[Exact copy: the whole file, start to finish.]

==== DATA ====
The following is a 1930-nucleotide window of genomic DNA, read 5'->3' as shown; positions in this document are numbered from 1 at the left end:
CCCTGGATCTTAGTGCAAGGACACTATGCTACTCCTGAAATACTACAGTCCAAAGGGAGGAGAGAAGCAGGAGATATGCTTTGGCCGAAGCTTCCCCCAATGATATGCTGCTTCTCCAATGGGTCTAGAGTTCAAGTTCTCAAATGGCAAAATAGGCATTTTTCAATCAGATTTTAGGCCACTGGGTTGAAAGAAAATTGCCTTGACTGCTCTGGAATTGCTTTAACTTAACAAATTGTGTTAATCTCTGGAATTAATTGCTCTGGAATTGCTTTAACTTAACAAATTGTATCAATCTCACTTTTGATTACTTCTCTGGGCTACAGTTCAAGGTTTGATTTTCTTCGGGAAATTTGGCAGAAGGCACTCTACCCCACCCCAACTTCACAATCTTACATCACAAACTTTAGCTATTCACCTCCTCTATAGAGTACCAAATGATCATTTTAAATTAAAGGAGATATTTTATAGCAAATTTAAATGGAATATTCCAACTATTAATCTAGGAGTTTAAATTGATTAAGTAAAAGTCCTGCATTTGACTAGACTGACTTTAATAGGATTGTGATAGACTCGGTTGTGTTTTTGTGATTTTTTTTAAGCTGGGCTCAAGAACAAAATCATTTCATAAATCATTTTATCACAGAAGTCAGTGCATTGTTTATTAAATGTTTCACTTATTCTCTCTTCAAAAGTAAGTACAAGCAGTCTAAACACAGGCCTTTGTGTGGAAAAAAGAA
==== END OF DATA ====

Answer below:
The following is a 1930-nucleotide window of genomic DNA, read 5'->3' as shown; positions in this document are numbered from 1 at the left end:
CCCTGGATCTTAGTGCAAGGACACTATGCTACTCCTGAAATACTACAGTCCAAAGGGAGGAGAGAAGCAGGAGATATGCTTTGGCCGAAGCTTCCCCCAATGATATGCTGCTTCTCCAATGGGTCTAGAGTTCAAGTTCTCAAATGGCAAAATAGGCATTTTTCAATCAGATTTTAGGCCACTGGGTTGAAAGAAAATTGCCTTGACTGCTCTGGAATTGCTTTAACTTAACAAATTGTGTTAATCTCTGGAATTAATTGCTCTGGAATTGCTTTAACTTAACAAATTGTATCAATCTCACTTTTGATTACTTCTCTGGGCTACAGTTCAAGGTTTGATTTTCTTCGGGAAATTTGGCAGAAGGCACTCTACCCCACCCCAACTTCACAATCTTACATCACAAACTTTAGCTATTCACCTCCTCTATAGAGTACCAAATGATCATTTTAAATTAAAGGAGATATTTTATAGCAAATTTAAATGGAATATTCCAACTATTAATCTAGGAGTTTAAATTGATTAAGTAAAAGTCCTGCATTTGACTAGACTGACTTTAATAGGATTGTGATAGACTCGGTTGTGTTTTTGTGATTTTTTTTAAGCTGGGCTCAAGAACAAAATCATTTCATAAATCATTTTATCACAGAAGTCAGTGCATTGTTTATTAAATGTTTCACTTATTCTCTCTTCAAAAGTAAGTACAAGCAGTCTAAACACAGGCCTTTGTGTGGAAAAAAGAA